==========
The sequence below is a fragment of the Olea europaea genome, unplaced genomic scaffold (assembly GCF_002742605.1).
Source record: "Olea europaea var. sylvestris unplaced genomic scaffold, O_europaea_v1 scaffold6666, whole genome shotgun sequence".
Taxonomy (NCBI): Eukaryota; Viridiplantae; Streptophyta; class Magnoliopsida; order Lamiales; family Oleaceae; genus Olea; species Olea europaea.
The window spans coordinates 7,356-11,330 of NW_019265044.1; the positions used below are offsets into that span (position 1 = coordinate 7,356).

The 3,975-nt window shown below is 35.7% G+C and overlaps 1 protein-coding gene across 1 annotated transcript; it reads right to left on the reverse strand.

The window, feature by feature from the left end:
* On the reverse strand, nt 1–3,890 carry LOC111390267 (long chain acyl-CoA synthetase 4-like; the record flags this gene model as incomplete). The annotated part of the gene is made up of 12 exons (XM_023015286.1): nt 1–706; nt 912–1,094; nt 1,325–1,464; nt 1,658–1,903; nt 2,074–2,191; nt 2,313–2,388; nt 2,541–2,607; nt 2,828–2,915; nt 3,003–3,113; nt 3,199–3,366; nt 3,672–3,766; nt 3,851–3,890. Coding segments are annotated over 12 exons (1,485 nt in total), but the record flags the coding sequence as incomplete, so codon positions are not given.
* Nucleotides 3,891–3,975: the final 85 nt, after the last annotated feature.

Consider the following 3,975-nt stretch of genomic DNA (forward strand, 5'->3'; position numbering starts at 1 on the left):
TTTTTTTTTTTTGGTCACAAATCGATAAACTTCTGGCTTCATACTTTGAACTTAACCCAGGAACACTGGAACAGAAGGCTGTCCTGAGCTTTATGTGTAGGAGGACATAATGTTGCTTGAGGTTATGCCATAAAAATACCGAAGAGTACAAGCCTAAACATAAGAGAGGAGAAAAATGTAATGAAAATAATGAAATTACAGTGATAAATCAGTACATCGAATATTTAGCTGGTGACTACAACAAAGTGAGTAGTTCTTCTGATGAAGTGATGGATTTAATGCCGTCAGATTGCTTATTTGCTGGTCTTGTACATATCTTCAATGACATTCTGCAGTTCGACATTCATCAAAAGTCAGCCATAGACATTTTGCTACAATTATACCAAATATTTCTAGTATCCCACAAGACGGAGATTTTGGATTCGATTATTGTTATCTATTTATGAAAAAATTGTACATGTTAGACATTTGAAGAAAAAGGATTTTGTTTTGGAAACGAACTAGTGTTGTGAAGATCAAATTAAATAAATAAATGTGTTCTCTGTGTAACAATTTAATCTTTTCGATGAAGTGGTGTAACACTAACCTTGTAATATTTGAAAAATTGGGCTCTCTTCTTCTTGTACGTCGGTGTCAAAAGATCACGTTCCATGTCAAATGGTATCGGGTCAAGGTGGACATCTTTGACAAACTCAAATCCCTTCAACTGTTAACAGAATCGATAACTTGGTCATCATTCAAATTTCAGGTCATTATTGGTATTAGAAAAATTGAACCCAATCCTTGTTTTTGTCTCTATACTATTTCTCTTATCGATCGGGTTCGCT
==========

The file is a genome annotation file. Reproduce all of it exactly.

The sequence below is a fragment of the Olea europaea genome, unplaced genomic scaffold (assembly GCF_002742605.1).
Source record: "Olea europaea var. sylvestris unplaced genomic scaffold, O_europaea_v1 scaffold6666, whole genome shotgun sequence".
Taxonomy (NCBI): Eukaryota; Viridiplantae; Streptophyta; class Magnoliopsida; order Lamiales; family Oleaceae; genus Olea; species Olea europaea.
The window spans coordinates 7,356-11,330 of NW_019265044.1; the positions used below are offsets into that span (position 1 = coordinate 7,356).

The 3,975-nt window shown below is 35.7% G+C and overlaps 1 protein-coding gene across 1 annotated transcript; it reads right to left on the reverse strand.

The window, feature by feature from the left end:
* On the reverse strand, nt 1–3,890 carry LOC111390267 (long chain acyl-CoA synthetase 4-like; the record flags this gene model as incomplete). The annotated part of the gene is made up of 12 exons (XM_023015286.1): nt 1–706; nt 912–1,094; nt 1,325–1,464; nt 1,658–1,903; nt 2,074–2,191; nt 2,313–2,388; nt 2,541–2,607; nt 2,828–2,915; nt 3,003–3,113; nt 3,199–3,366; nt 3,672–3,766; nt 3,851–3,890. Coding segments are annotated over 12 exons (1,485 nt in total), but the record flags the coding sequence as incomplete, so codon positions are not given.
* Nucleotides 3,891–3,975: the final 85 nt, after the last annotated feature.

Consider the following 3,975-nt stretch of genomic DNA (forward strand, 5'->3'; position numbering starts at 1 on the left):
TTTTTTTTTTTTGGTCACAAATCGATAAACTTCTGGCTTCATACTTTGAACTTAACCCAGGAACACTGGAACAGAAGGCTGTCCTGAGCTTTATGTGTAGGAGGACATAATGTTGCTTGAGGTTATGCCATAAAAATACCGAAGAGTACAAGCCTAAACATAAGAGAGGAGAAAAATGTAATGAAAATAATGAAATTACAGTGATAAATCAGTACATCGAATATTTAGCTGGTGACTACAACAAAGTGAGTAGTTCTTCTGATGAAGTGATGGATTTAATGCCGTCAGATTGCTTATTTGCTGGTCTTGTACATATCTTCAATGACATTCTGCAGTTCGACATTCATCAAAAGTCAGCCATAGACATTTTGCTACAATTATACCAAATATTTCTAGTATCCCACAAGACGGAGATTTTGGATTCGATTATTGTTATCTATTTATGAAAAAATTGTACATGTTAGACATTTGAAGAAAAAGGATTTTGTTTTGGAAACGAACTAGTGTTGTGAAGATCAAATTAAATAAATAAATGTGTTCTCTGTGTAACAATTTAATCTTTTCGATGAAGTGGTGTAACACTAACCTTGTAATATTTGAAAAATTGGGCTCTCTTCTTCTTGTACGTCGGTGTCAAAAGATCACGTTCCATGTCAAATGGTATCGGGTCAAGGTGGACATCTTTGACAAACTCAAATCCCTTCAACTGTTAACAGAATCGATAACTTGGTCATCATTCAAATTTCAGGTCATTATTGGTATTAGAAAAATTGAACCCAATCCTTGTTTTTGTCTCTATACTATTTCTCTTATCGATCGGGTTCGCT